1.  Bibliography

Altick, Richard. 1978. The Shows of London (Cambridge and London: Harvard University Press).
Bratton, Jacky. 2003. New Readings in Theatre History (Cambridge: Cambridge University Press).
Goldhill, Simon. 2011. Victorian Culture and Classical Antiquity: Art, Opera, Fiction and the Proclamation of Modernity (Princeton; Oxford: Princeton University Press).
Hall, Edith. 1999a. ‘Classical Mythology in the Victorian Popular Theatre’, International Journal of the Classical Tradition, 5.3: 336-366.
Hall, Edith. 1999b. ‘Sophocles’ Electra’, in Sophocles Revisited: Essays Presented to Sir Hugh Lloyd-Jones, ed. by Jasper Griffin (Oxford: Oxford University Press), pp. 261-306.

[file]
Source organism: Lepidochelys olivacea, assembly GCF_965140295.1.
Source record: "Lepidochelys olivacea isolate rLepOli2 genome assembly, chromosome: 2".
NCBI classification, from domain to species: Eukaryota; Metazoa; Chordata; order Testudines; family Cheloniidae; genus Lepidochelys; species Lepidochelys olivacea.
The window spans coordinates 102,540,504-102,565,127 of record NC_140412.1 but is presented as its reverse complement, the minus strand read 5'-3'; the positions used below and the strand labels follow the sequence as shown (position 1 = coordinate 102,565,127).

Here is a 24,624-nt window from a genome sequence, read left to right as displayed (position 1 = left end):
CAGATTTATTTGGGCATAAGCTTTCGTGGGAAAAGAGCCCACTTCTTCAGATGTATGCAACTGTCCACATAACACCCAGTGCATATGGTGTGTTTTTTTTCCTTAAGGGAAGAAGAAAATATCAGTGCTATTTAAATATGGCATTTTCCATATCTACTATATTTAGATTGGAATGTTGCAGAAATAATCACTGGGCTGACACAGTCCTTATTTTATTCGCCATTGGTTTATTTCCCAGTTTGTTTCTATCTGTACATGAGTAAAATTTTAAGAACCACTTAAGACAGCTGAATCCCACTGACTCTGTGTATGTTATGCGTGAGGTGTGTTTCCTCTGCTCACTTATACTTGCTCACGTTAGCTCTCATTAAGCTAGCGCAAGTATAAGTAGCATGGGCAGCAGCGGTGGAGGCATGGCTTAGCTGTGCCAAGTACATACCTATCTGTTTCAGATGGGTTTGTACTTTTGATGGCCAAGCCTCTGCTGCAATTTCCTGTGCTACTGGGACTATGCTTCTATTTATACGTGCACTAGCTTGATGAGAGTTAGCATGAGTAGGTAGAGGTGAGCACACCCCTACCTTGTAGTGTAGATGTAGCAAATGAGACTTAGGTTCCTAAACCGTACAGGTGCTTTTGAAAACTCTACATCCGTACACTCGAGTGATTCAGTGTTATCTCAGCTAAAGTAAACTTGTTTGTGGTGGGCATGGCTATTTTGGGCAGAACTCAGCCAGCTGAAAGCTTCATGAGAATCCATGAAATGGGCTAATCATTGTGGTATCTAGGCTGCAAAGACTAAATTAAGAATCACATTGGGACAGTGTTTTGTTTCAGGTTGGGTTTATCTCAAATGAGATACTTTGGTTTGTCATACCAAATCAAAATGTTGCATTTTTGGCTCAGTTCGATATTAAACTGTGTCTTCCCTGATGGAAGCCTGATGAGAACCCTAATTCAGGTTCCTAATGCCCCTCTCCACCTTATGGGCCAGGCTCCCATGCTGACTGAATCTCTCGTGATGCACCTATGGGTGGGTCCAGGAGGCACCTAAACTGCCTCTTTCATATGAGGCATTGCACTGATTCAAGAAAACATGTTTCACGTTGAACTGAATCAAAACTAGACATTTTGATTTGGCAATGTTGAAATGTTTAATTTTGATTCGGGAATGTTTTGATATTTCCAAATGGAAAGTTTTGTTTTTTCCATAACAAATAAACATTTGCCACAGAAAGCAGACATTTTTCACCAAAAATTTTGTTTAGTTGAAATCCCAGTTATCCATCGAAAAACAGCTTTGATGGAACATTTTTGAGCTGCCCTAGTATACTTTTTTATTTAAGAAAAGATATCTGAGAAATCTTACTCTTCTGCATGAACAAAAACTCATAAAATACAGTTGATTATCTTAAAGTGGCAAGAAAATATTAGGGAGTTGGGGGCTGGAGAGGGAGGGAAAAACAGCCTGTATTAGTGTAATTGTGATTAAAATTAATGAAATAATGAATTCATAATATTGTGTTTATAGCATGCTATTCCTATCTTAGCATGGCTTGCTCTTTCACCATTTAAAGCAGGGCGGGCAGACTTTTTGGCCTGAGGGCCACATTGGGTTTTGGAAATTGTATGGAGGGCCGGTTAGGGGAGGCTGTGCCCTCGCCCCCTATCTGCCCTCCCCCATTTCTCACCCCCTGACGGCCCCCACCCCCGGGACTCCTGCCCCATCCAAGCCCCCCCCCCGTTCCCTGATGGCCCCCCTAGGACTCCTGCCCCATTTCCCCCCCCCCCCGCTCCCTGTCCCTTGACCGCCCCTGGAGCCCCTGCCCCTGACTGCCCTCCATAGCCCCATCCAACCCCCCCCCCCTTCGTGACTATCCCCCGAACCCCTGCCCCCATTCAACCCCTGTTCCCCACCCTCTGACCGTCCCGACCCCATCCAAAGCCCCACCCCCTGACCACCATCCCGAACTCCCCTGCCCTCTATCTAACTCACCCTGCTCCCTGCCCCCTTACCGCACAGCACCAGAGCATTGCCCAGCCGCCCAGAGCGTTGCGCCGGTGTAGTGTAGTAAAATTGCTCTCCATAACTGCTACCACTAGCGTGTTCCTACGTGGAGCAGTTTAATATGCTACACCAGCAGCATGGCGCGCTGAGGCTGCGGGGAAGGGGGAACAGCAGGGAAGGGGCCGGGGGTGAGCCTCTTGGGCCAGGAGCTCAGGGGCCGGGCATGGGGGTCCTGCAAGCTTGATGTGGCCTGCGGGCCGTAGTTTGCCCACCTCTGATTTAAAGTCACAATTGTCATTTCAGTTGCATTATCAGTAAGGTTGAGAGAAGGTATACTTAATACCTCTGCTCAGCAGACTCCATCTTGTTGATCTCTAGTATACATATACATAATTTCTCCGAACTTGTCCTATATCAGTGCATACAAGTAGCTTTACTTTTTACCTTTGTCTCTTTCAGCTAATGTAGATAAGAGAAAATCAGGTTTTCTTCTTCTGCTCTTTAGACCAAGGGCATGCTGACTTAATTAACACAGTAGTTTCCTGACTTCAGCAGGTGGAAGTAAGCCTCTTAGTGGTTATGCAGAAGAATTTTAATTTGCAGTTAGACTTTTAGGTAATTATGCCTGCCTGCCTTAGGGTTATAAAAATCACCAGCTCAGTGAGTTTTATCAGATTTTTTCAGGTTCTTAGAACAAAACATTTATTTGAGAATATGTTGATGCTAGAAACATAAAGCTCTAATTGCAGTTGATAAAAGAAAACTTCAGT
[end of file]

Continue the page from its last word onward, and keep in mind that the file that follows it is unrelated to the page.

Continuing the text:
Hall, Edith, and Fiona Macintosh. 2005. Greek Tragedy and the British Theatre 1660-1914 (Oxford: Oxford University Press).
Jenkyns, Richard. 1991. Dignity and Decadence: Victorian Art and the Classical Inheritance (London: HarperCollins).
Macintosh, Fiona. 2000. ‘Medea Transposed: Burlesque and Gender on the Mid-Victorian Stage’, in Medea in Performance, 1500-2000, ed. by Edith Hall, Fiona Macintosh, and Oliver Taplin (Oxford: Legenda), pp. 75-99.
Pearson, Richard. 2015. ‘Description of Project’, Victorian Plays Project [accessed 1 June 2016]
Schoch, Richard. 2002. Not Shakespeare: Bardolatry and Burlesque in the Nineteenth Century (Cambridge: Cambridge University Press).